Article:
In one of the livelier and more bizarre exchanges, the owner of several abutting residential apartment buildings admonished the Cafritzes for building a 9-story building on a block of 8-story buildings, saying to do so is taking advantage of the neighbors.
Another neighbor raised the common complaint about school overcrowding, and argued that those moving into the development would cause additional strain on the system. In a prior meeting, Councilmember Mary Cheh had taken another neighbor to task for a similar statement, letting him know that it was the right of any resident to have the city school their children. Certainly, school overcrowding is a real concern, but Cheh was correct to point out that this is not reason to prevent anyone from living where they want in our city.
Design tries to reduce mass along Connecticut, Kanawha
Colbert said he designed the building to have more mass along Military Road. A break and driveway on Connecticut Avenue will make it appear less massive from the front.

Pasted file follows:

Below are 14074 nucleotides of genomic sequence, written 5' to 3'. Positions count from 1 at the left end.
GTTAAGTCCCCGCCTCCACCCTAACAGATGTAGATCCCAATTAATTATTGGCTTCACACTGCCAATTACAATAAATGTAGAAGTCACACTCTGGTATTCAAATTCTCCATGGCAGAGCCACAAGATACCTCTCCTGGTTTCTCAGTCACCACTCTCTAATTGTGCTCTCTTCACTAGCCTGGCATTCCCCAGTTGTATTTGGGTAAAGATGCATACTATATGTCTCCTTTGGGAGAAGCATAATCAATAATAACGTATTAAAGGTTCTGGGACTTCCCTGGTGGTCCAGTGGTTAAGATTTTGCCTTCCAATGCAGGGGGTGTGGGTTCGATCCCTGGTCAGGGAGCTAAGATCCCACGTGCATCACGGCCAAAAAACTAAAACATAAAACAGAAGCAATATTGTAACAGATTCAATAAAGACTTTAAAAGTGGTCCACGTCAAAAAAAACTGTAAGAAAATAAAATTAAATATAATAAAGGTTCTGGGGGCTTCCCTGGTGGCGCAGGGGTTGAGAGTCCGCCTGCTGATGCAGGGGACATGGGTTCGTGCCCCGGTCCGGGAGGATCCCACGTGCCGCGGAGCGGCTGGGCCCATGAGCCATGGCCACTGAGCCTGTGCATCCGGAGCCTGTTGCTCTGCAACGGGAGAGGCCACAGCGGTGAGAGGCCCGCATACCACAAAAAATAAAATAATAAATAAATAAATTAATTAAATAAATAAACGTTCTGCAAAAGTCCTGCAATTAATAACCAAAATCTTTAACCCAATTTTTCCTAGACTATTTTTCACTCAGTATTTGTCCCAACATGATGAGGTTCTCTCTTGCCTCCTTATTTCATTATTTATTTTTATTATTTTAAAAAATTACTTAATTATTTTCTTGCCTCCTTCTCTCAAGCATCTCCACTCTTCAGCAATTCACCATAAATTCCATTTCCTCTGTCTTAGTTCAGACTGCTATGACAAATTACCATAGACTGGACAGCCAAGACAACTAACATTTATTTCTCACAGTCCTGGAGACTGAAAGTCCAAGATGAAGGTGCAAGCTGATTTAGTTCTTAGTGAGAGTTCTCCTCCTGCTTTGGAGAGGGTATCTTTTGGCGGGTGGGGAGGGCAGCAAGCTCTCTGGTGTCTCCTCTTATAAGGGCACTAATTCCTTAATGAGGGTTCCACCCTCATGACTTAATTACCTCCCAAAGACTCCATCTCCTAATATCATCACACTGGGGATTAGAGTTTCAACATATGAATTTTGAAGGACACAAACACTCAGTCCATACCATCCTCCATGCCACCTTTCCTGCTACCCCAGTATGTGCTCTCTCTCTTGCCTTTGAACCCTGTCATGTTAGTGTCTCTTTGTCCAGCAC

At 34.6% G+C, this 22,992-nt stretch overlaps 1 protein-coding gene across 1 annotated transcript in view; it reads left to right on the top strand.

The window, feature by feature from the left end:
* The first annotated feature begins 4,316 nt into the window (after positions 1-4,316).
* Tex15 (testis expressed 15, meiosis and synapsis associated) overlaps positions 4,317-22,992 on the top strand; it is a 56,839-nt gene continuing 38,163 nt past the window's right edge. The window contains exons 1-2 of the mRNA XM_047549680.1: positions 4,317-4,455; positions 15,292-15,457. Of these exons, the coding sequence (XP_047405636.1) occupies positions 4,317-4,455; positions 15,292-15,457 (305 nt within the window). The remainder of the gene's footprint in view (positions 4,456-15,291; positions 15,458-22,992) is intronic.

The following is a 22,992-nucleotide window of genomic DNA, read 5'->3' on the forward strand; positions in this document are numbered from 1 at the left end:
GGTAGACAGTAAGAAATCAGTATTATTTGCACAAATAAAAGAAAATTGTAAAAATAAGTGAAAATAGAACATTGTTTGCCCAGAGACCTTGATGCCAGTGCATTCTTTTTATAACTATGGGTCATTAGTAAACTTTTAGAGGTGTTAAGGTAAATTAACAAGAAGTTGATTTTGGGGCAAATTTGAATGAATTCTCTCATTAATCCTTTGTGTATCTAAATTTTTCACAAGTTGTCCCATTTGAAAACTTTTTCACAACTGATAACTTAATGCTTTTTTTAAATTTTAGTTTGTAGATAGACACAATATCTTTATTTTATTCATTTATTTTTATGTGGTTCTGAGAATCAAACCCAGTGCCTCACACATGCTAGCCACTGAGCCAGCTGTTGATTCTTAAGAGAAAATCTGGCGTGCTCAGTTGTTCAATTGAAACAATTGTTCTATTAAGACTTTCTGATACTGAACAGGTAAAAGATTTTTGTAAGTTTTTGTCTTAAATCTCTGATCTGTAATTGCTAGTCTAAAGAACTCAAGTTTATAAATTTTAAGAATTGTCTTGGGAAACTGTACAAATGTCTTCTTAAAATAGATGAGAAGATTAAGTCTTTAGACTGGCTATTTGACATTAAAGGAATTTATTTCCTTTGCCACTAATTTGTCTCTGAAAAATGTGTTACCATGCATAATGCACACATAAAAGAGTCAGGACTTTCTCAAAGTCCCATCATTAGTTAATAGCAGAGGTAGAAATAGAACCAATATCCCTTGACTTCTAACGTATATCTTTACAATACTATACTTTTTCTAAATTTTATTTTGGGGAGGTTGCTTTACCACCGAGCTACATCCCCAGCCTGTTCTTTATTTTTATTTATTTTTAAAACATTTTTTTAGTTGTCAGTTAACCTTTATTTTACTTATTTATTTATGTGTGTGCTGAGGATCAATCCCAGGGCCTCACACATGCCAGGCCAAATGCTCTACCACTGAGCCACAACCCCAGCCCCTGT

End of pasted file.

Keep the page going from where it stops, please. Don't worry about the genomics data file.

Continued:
The Cafritzes' landscape architect said they plan to provide mature trees and as much of a green buffer as possible between the building and homes on Kanawha Street, and to the rear of the building. He argued that the smaller lot occupancy would permit more trees. Despite this, some complained that mature trees would need to be cut down, as these trees lie in the proposed building's footprint.
Grainy photo of proposed footprint.
The development team's presentation emphasized that the building would embrace green elements, in construction, use of materials, energy consumption, and rainwater management. However, when pressed on the environmental benefits, the architect admitted the building was not seeking any LEED certification, because the process of doing so was "too expensive."